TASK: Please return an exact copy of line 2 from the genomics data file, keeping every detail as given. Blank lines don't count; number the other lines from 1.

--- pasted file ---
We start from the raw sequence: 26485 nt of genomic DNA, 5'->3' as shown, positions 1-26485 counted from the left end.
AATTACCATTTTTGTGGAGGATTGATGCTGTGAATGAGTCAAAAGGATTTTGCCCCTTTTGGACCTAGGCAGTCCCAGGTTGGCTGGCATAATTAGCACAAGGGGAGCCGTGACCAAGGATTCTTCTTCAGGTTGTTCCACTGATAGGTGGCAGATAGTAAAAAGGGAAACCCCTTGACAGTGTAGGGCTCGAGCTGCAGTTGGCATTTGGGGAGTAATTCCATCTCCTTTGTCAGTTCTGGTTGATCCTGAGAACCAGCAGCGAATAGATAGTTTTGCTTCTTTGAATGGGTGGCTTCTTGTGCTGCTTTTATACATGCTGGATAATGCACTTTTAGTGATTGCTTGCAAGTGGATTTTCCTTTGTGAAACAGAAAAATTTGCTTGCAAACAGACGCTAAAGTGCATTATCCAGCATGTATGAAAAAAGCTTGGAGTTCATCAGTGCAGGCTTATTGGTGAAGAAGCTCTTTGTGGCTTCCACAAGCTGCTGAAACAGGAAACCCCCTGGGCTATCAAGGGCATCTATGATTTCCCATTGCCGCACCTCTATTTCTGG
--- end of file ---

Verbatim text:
AATTACCATTTTTGTGGAGGATTGATGCTGTGAATGAGTCAAAAGGATTTTGCCCCTTTTGGACCTAGGCAGTCCCAGGTTGGCTGGCATAATTAGCACAAGGGGAGCCGTGACCAAGGATTCTTCTTCAGGTTGTTCCACTGATAGGTGGCAGATAGTAAAAAGGGAAACCCCTTGACAGTGTAGGGCTCGAGCTGCAGTTGGCATTTGGGGAGTAATTCCATCTCCTTTGTCAGTTCTGGTTGATCCTGAGAACCAGCAGCGAATAGATAGTTTTGCTTCTTTGAATGGGTGGCTTCTTGTGCTGCTTTTATACATGCTGGATAATGCACTTTTAGTGATTGCTTGCAAGTGGATTTTCCTTTGTGAAACAGAAAAATTTGCTTGCAAACAGACGCTAAAGTGCATTATCCAGCATGTATGAAAAAAGCTTGGAGTTCATCAGTGCAGGCTTATTGGTGAAGAAGCTCTTTGTGGCTTCCACAAGCTGCTGAAACAGGAAACCCCCTGGGCTATCAAGGGCATCTATGATTTCCCATTGCCGCACCTCTATTTCTGG